“I’m not talking about drug dealers – I’m talking about prestigious people, people with a name – even good writers – many people with power and prestige.”

Then, García Ramírez said, the series of death threats began. Starting with the “tanned man” who threatened her on the street one day in Mexico City, calling her “my queen,” she said that even her family started getting ominous visits.

“My mother and mother-in-law received calls in Mexico saying, ‘It’s better if she doesn’t appear anywhere near here,’” she recalled. “The last and hardest threat was to my sister.

“The message was for me, but I wasn’t there. He told her, ‘Just say I came to say hi’ – and he showed her a gun. She was absolutely crazy – crying. She asked me, ‘What’s going on? Why? Are they coming back? Then I decided we had to run. It was time to put a stop to it. I was crying from the frustration – and fearful. It was visceral.”

She and her husband moved to Surrey, where they rented a basement suite which they furnished with second-hand furniture. She began volunteering for a community radio station – co-hosting a Latin affairs program – and Casso worked in construction landscaping until his injuring his back, when he started a job in pipe insulation.

She continued working on exposing corruption in the Mexican government – even publishing a book last October through both the University of British Columbia (UBC) and Simon Fraser University (SFU), under the pen-name Karla Lottini. She reached onto her 1970s brown bookshelf and flipped through a bookmarked copy of The Talent of the Charlatans.’ Finding a page near the back, she points out some of the documents showing irregular payments to cultural figures.

Refugee status denied

But in 2010, her request for refugee status was denied by the Immigration and Refugee Board (IRB), which told the Vancouver Observer it could not comment on any individual case, but explained that it is very rare for Mexicans to be granted status – last year, only 17 per cent of cases succeeded, and the number can be as low as 10 per cent. In 2011, an appeal – for pre-removal risk assessment – was also rejected.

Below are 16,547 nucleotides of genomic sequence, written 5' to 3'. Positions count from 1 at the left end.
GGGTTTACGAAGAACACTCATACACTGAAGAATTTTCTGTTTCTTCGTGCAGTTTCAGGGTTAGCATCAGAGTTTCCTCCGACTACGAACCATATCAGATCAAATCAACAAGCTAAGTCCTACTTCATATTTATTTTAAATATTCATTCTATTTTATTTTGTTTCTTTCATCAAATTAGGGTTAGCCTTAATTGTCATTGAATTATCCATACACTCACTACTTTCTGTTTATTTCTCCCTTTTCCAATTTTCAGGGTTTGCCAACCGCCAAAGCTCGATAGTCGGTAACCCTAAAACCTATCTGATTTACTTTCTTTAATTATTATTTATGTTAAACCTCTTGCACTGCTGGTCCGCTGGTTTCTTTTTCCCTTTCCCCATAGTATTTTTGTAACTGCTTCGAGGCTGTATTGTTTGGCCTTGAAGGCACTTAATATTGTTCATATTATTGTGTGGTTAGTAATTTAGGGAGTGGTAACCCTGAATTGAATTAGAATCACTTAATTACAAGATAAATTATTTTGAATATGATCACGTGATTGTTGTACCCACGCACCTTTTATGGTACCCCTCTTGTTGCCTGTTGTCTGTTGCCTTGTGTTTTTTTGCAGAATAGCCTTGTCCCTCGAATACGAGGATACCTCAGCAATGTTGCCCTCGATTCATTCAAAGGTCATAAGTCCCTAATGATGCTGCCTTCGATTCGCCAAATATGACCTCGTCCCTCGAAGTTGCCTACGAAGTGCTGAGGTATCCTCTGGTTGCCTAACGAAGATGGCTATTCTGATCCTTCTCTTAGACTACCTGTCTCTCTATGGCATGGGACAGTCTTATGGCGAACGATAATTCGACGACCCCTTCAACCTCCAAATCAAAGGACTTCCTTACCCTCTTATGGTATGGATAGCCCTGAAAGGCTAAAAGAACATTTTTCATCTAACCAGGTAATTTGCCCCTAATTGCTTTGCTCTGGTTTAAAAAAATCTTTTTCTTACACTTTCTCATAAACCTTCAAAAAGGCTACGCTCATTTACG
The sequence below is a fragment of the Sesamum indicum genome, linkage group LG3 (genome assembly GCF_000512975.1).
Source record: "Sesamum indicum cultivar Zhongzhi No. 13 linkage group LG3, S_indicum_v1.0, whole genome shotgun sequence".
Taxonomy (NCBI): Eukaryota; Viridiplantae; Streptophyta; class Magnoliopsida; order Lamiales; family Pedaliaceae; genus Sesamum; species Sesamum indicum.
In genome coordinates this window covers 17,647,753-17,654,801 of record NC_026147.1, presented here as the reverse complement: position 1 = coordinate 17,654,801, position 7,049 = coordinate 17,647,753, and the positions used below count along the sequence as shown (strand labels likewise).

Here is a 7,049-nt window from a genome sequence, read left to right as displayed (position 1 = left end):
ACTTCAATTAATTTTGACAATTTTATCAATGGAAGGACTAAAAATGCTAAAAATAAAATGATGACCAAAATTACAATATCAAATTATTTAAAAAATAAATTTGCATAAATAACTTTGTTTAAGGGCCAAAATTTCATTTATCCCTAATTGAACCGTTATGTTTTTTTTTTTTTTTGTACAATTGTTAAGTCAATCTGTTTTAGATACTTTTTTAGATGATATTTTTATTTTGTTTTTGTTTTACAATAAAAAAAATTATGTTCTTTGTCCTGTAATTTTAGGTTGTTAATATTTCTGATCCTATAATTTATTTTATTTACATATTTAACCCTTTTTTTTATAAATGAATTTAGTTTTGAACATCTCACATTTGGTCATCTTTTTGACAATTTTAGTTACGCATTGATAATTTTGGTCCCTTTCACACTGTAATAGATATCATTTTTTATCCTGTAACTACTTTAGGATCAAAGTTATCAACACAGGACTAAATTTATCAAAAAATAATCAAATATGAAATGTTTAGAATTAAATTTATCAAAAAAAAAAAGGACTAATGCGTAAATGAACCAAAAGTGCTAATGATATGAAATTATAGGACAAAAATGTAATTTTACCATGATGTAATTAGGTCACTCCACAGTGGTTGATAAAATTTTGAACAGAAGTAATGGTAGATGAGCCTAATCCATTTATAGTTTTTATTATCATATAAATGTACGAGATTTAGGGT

In a press conference this morning with her lawyer and the migrant justice group No One Is Illegal, García Ramírez and her family announced they are filing their final appeal on “humanitarian and compassionate” grounds – a last-ditch effort to prevent their deportation. They had collected dozens of letters from community organizations and academics at both UBC and SFU.

In the middle of VO’s interview, Ámbar began giggling profusely as I began piling her foam block toys on top of her – showing off an unforgettable smile with one missing tooth that has only recently begun to grow in, her father told me. She squirmed as he tried to show me the emerging molar – then he gave up and went to wake up their newborn baby, Nícte – who was born only a month-and-a-half ago – for a photograph.

“I’m now so involved in the community,” she told VO. “‘Echar raices’ – to put down roots. It’s really hard if you have to leave your nest – because you don’t have a guarantee of life and justice.

“We are very tired of this situation. In the end, we just said we’re going to make ‘oraciones’ – to pray. I said to my friends, I’m close to believing in feng shui because I’m so despairing.”

Laughing, she then turns serious – recalling that her first reaction when her appeal was rejected was anxiety about being sent to Mexico, where she fears being jailed, tortured or even killed. But with a new child, deportation also has many logistical challenges.

“When they denied the case, I said, ‘Oh my God, what are we going to do with the baby’s room?’” she said. “’Are we even going to decorate? We might be deported.

“This is more than about keeping my life. I’m not a saint, I am a journalist. I am a writer. I am human. I know everybody is afraid. Everybody is at risk – but we have to make noise. I want all the corruption, impunity and deaths to stop.”